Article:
Susan's Reviews > South of Broad

South of Broad by Pat Conroy
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Feb 27, 11

Read in February, 2011

This came recommended by family in Richmond, Virginia. We're all suckers for Pat Conroy's fiction. While I enjoy his books, I've never put him in the same category as Walker Percy, with whom he's compared inexplicably on Wikipedia. Conroy's fiction is more raw (some might say ham-handed), but more ready-for-Hollywood because it's filled with redemption and closure. He lights up his southern characters with nobility, sentimentality, cavalier manners and conversational banter that make all of us, deep-down, long to have ties to the gracious old-timey south that probably never was. There is no question we'd invite Mr. Conroy to dinner, hoping he'd stay for a good, long while.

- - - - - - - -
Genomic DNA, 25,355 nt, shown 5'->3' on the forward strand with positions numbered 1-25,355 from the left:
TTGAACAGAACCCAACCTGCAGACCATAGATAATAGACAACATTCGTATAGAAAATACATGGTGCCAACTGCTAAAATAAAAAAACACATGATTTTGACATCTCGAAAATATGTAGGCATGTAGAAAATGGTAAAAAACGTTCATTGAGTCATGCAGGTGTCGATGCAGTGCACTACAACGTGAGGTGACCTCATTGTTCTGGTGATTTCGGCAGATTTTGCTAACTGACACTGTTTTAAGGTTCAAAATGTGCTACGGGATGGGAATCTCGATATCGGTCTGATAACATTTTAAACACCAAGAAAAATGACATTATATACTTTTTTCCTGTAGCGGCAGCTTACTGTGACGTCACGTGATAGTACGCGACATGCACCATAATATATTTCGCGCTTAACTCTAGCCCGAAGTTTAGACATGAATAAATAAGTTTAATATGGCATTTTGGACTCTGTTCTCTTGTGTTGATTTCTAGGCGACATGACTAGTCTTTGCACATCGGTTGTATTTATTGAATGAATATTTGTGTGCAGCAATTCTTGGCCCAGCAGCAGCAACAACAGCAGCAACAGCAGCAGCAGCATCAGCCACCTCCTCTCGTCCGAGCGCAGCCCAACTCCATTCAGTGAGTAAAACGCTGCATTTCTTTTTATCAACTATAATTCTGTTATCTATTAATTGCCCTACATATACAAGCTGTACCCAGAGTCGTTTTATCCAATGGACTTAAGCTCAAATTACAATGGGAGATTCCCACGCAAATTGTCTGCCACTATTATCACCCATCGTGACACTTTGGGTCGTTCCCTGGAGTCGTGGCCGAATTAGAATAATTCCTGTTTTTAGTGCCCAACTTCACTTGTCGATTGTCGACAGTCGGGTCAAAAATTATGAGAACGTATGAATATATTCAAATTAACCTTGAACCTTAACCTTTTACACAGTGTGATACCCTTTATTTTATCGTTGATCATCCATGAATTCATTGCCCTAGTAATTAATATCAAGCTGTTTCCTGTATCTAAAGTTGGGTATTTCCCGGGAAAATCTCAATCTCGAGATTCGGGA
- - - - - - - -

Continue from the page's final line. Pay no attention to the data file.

South of Broad covers much of the same history that the non-fiction "Blood Done Signed My Name" (reviewed here earlier) did. Conroy characteristically confines the novel's racial conflicts to the football field, but he does take a tilt at the upper class racism, prejudices and lines-that-were-not-crossed that went unacknowledged in places like Conroy's Charleston; he pointedly celebrates the crumbling of those old social regimes.

What's left is a tale of high school friends who stay loyal friends, amazingly, into their 40s. So Very Big Chill - with the movie star, the writer, the socialite...you get the picture.

A good, sentimental, highly improbable book.
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